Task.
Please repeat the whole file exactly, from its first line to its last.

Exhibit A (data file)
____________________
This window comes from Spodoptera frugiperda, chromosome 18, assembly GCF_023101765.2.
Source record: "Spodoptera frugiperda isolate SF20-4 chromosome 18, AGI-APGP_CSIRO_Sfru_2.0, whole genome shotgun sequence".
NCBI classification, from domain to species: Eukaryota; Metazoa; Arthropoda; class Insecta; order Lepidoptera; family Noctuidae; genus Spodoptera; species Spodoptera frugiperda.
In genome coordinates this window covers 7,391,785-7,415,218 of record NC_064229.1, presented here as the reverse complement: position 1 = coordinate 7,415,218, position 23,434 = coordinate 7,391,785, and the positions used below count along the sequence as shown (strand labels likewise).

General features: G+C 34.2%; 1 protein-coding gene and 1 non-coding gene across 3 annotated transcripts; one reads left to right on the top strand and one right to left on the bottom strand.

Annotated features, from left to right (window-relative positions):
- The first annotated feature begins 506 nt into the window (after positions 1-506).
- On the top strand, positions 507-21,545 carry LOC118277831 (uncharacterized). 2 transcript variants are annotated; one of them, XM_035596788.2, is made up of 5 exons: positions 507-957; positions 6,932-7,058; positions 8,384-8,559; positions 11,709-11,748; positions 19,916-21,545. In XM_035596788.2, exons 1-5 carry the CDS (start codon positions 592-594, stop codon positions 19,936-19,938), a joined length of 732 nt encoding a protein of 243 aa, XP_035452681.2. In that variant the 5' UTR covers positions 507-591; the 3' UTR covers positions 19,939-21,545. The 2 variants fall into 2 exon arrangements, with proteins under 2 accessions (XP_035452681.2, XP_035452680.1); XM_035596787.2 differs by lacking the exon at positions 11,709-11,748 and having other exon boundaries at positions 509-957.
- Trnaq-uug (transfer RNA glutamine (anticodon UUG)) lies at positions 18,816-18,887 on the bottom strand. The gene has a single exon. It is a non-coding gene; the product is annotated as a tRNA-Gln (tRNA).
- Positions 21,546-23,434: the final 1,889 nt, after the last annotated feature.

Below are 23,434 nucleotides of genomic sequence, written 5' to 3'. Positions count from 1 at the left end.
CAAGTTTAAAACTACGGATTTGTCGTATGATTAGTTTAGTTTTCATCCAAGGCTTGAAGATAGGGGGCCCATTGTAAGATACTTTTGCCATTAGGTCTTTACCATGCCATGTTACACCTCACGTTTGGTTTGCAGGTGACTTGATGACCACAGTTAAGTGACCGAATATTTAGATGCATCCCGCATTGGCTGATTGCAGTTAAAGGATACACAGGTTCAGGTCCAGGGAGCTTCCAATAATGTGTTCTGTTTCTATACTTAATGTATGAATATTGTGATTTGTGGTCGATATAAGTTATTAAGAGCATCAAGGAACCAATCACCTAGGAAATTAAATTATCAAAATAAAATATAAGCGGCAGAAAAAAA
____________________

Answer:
This window comes from Spodoptera frugiperda, chromosome 18, assembly GCF_023101765.2.
Source record: "Spodoptera frugiperda isolate SF20-4 chromosome 18, AGI-APGP_CSIRO_Sfru_2.0, whole genome shotgun sequence".
NCBI classification, from domain to species: Eukaryota; Metazoa; Arthropoda; class Insecta; order Lepidoptera; family Noctuidae; genus Spodoptera; species Spodoptera frugiperda.
In genome coordinates this window covers 7,391,785-7,415,218 of record NC_064229.1, presented here as the reverse complement: position 1 = coordinate 7,415,218, position 23,434 = coordinate 7,391,785, and the positions used below count along the sequence as shown (strand labels likewise).

General features: G+C 34.2%; 1 protein-coding gene and 1 non-coding gene across 3 annotated transcripts; one reads left to right on the top strand and one right to left on the bottom strand.

Annotated features, from left to right (window-relative positions):
- The first annotated feature begins 506 nt into the window (after positions 1-506).
- On the top strand, positions 507-21,545 carry LOC118277831 (uncharacterized). 2 transcript variants are annotated; one of them, XM_035596788.2, is made up of 5 exons: positions 507-957; positions 6,932-7,058; positions 8,384-8,559; positions 11,709-11,748; positions 19,916-21,545. In XM_035596788.2, exons 1-5 carry the CDS (start codon positions 592-594, stop codon positions 19,936-19,938), a joined length of 732 nt encoding a protein of 243 aa, XP_035452681.2. In that variant the 5' UTR covers positions 507-591; the 3' UTR covers positions 19,939-21,545. The 2 variants fall into 2 exon arrangements, with proteins under 2 accessions (XP_035452681.2, XP_035452680.1); XM_035596787.2 differs by lacking the exon at positions 11,709-11,748 and having other exon boundaries at positions 509-957.
- Trnaq-uug (transfer RNA glutamine (anticodon UUG)) lies at positions 18,816-18,887 on the bottom strand. The gene has a single exon. It is a non-coding gene; the product is annotated as a tRNA-Gln (tRNA).
- Positions 21,546-23,434: the final 1,889 nt, after the last annotated feature.

Below are 23,434 nucleotides of genomic sequence, written 5' to 3'. Positions count from 1 at the left end.
CAAGTTTAAAACTACGGATTTGTCGTATGATTAGTTTAGTTTTCATCCAAGGCTTGAAGATAGGGGGCCCATTGTAAGATACTTTTGCCATTAGGTCTTTACCATGCCATGTTACACCTCACGTTTGGTTTGCAGGTGACTTGATGACCACAGTTAAGTGACCGAATATTTAGATGCATCCCGCATTGGCTGATTGCAGTTAAAGGATACACAGGTTCAGGTCCAGGGAGCTTCCAATAATGTGTTCTGTTTCTATACTTAATGTATGAATATTGTGATTTGTGGTCGATATAAGTTATTAAGAGCATCAAGGAACCAATCACCTAGGAAATTAAATTATCAAAATAAAATATAAGCGGCAGAAAAAAA